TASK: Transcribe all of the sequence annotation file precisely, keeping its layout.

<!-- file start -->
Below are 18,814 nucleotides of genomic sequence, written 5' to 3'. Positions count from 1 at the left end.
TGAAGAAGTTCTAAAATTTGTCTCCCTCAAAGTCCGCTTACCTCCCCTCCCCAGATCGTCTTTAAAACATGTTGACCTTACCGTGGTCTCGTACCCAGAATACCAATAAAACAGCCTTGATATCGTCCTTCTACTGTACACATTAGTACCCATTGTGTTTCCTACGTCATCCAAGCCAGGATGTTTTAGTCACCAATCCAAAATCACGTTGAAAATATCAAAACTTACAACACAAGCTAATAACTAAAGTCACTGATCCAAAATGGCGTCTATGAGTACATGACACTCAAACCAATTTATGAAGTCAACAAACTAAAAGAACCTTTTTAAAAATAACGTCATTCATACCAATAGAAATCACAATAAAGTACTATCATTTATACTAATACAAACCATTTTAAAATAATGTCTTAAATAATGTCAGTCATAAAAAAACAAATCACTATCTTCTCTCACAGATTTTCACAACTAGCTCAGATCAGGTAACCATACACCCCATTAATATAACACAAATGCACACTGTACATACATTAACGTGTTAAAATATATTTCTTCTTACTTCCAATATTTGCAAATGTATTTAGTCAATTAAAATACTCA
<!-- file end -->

Below are 18,814 nucleotides of genomic sequence, written 5' to 3'. Positions count from 1 at the left end.
TGAAGAAGTTCTAAAATTTGTCTCCCTCAAAGTCCGCTTACCTCCCCTCCCCAGATCGTCTTTAAAACATGTTGACCTTACCGTGGTCTCGTACCCAGAATACCAATAAAACAGCCTTGATATCGTCCTTCTACTGTACACATTAGTACCCATTGTGTTTCCTACGTCATCCAAGCCAGGATGTTTTAGTCACCAATCCAAAATCACGTTGAAAATATCAAAACTTACAACACAAGCTAATAACTAAAGTCACTGATCCAAAATGGCGTCTATGAGTACATGACACTCAAACCAATTTATGAAGTCAACAAACTAAAAGAACCTTTTTAAAAATAACGTCATTCATACCAATAGAAATCACAATAAAGTACTATCATTTATACTAATACAAACCATTTTAAAATAATGTCTTAAATAATGTCAGTCATAAAAAAACAAATCACTATCTTCTCTCACAGATTTTCACAACTAGCTCAGATCAGGTAACCATACACCCCATTAATATAACACAAATGCACACTGTACATACATTAACGTGTTAAAATATATTTCTTCTTACTTCCAATATTTGCAAATGTATTTAGTCAATTAAAATACTCA